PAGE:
Apple Has Been Issued A Class-Action Lawsuit By Citizens In The UK Over Its App Store Commission / Digital Information World
Apple is soon to be embroiled in a class action lawsuit filed in the UK related to the excessive commission policies reported by BB for the App Store.
The class action lawsuit has been filed with the London Competition Appeal Tribunal and aims to get the tech giant to insist on cutting all app revenue on the App Store by 30%. That practice, the lawsuit says, essentially deprives consumers to generate additional revenue that Apple unnecessarily capitalizes on. Ultimately, the class action lawsuit claims that consumers of Apple products could be compensated for over £ 1.5 billion. That’s roughly the equivalent of $ 20 million.
Of course, Apple’s spokespersons and lawyers were quick to the draw and responded quickly to the debacle. The company called the lawsuit “unfounded” and actively welcomed the opportunity to bring the matter to court. In a further attempt to prove this, it has been claimed that 84% of the apps on the App Store are not profitable for Apple because they are free or do not make in-app purchases. The tech giant also quickly brought in a 15% reduced commission from developers who owned startups or were making less than $ 1 million a year.
Ultimately, it is about competition and monopoly, an argument that prosecutors will no doubt take up. Apple has a stronghold in the app market and can therefore ask for almost anything it wants. Any positive outcomes from a class action lawsuit perspective will be achieved either through monetary compensation or through a reduction in commission through Apple. As most individuals are sure to find, this isn’t the company’s first App Store commission brawl.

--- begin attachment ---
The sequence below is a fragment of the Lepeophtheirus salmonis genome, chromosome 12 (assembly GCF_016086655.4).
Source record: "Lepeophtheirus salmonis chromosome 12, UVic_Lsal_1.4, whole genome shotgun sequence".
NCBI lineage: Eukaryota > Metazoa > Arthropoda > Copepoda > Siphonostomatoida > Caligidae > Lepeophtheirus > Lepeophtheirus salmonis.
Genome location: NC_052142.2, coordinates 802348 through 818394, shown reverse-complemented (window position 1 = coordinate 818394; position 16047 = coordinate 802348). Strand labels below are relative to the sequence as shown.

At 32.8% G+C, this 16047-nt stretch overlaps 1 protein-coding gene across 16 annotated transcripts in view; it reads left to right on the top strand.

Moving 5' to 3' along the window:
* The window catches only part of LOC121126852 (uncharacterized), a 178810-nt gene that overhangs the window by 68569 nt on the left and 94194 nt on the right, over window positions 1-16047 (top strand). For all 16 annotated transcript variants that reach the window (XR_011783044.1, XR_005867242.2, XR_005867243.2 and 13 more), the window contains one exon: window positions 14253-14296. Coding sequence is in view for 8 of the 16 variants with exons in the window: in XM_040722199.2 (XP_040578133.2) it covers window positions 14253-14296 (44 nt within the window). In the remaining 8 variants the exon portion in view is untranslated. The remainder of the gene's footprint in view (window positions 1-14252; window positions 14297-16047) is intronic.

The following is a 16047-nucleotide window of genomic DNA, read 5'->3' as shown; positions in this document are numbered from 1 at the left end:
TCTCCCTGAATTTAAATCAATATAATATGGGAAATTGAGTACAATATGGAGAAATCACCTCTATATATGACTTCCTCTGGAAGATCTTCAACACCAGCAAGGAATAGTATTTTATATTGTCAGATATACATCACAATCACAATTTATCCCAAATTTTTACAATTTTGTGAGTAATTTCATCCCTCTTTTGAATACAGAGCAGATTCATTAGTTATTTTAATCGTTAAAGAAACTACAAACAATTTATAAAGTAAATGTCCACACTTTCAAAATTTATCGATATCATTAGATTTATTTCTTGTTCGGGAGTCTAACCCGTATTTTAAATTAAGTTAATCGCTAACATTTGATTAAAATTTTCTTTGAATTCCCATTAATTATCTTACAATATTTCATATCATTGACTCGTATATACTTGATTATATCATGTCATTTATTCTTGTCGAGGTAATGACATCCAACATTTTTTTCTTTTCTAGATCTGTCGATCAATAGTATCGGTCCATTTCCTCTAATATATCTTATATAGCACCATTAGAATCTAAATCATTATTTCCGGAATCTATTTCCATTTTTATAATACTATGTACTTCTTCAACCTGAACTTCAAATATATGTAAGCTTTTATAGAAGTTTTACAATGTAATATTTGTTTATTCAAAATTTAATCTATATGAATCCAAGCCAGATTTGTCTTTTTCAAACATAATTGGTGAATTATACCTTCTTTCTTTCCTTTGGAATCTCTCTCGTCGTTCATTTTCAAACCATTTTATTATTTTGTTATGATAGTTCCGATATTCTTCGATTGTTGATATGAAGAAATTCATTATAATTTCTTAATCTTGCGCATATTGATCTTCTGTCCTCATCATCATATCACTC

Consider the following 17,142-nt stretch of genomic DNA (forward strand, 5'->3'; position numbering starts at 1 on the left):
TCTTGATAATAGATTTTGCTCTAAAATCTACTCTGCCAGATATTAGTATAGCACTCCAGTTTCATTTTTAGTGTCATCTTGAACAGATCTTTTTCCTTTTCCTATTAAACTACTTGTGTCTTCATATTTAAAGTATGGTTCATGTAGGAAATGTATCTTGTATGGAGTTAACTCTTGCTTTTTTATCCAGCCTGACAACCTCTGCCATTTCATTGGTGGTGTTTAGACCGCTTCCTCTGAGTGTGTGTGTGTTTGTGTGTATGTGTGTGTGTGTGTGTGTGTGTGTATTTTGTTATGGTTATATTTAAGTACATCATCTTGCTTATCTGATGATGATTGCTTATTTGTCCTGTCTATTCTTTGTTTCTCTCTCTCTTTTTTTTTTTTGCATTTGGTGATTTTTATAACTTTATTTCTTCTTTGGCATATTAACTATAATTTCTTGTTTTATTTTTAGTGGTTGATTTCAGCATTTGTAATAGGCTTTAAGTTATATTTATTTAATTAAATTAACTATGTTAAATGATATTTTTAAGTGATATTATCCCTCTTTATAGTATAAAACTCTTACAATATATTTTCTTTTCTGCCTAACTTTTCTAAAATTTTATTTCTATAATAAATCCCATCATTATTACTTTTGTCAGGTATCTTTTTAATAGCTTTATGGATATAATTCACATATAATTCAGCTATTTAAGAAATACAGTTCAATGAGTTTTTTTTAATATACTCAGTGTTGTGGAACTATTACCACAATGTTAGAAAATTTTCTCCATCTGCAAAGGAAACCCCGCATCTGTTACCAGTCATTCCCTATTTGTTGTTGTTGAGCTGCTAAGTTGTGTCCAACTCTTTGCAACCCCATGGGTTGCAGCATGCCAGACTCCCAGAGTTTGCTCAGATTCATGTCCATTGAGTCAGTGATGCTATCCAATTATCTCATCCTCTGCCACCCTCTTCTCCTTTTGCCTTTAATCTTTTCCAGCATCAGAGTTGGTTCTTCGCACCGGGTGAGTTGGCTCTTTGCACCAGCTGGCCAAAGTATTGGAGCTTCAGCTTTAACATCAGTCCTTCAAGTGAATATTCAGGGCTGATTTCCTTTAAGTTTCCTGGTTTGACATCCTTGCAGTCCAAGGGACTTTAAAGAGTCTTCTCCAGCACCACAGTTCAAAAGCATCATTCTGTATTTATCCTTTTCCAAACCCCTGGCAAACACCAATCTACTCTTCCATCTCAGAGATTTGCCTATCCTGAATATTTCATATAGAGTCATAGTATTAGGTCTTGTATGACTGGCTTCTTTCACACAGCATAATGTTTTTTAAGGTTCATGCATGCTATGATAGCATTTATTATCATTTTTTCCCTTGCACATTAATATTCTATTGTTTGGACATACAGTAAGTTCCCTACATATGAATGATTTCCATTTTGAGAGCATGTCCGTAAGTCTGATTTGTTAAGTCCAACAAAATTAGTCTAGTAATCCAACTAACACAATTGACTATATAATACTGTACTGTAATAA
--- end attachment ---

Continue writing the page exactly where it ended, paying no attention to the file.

Epic Games is currently involved in a lawsuit against Apple on the same matter, albeit with a slightly different catalyst. Due to Apple’s high prices, Epic offered discounts to its user base if they downloaded the popular MOBA Fortnite directly from their shop. This discount has not been specifically extended to the App Store. As a result, Apple blocked Fortnite from their business, and the game was on.
Ultimately, it will be a while before we see a cumulative result of these two attempts. Class actions, in particular, have a notorious history that spans centuries and even decades. Who knows? Perhaps the free market actually prevailed in the end. Only time will tell, we suppose.
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